Fortunately, the chainsaw's bite was not for me that morning; a pair of holly trees on the edge of the clearing met their demise instead. When they'd been trimmed of all their limbs, we lashed the resulting poles to the top of the Honda, creating something Thomas dubbed, "the ark of the generator." I explained the scare he'd given me by going silent for the first time right before grabbing the chainsaw, and we both laughed about it. Down to work!
The haul itself went smoothly enough, though it was an honest struggle. I was impressed that he'd even considered trying it himself, much less actually loaded up for it. The rich black soil is great for roots, and challenging for bipeds. But fifteen or twenty minutes later, it seemed, we'd gotten through the worst of it and gotten the weight loaded into the back of his car. We took a meandering course back to the cabin, and Thomas showed me his detailed plans for trails, orchards, additional structures, and everything. It's a lot of work!
After a lesson in how to split wood with an axe (as opposed to hammers and wedges, as I've done it in the past) he led me on a trail which would take me to a col, with my family in the valley on the other side. We shook hands and parted, with his gorgeous dogs loosely following me up to the edge of the ridge before I left them behind. I was glad to be home, and to have had such a great first adventure! I hoped it bode well for the rest of the trip.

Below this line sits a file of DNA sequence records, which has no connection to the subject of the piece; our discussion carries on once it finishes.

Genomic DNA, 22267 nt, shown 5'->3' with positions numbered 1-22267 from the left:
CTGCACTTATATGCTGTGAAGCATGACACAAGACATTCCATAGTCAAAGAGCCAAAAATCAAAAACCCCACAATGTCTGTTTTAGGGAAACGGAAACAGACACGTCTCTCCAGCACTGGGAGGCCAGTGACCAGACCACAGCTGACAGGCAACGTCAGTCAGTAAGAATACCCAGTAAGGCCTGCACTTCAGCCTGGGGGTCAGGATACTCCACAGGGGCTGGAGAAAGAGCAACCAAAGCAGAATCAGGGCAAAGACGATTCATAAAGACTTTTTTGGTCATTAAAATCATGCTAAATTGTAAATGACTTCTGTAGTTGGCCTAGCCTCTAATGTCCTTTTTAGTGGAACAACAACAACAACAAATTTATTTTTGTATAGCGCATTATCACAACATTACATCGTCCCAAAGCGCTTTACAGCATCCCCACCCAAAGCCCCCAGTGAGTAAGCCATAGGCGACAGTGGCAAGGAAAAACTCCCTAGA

Upon reflection, I don't know quite what to make of the Thomas lifestyle. Anyone who's heart is in the great outdoors will have contemplated it; certainly I have. There's a purity to be had in turning back the clock about 150 years and working the land honestly to make your place in the world. But make no mistake: it is a LOT of work. It's all too easy to consider things in the abstract, without having an understanding of just how many hours you'd spend moving logs around by yourself, or how long it would take to get into town when you need new tools or supplies.
We all make a choice about how to live and what we'll use; as Thomas says, unless you're willing to make your own stone tools, wrap yourself in the skins of animals you hunt yourself, and make fire from two sticks, we're all living in the modern world. The thing is, I think he's seriously considered the alternative.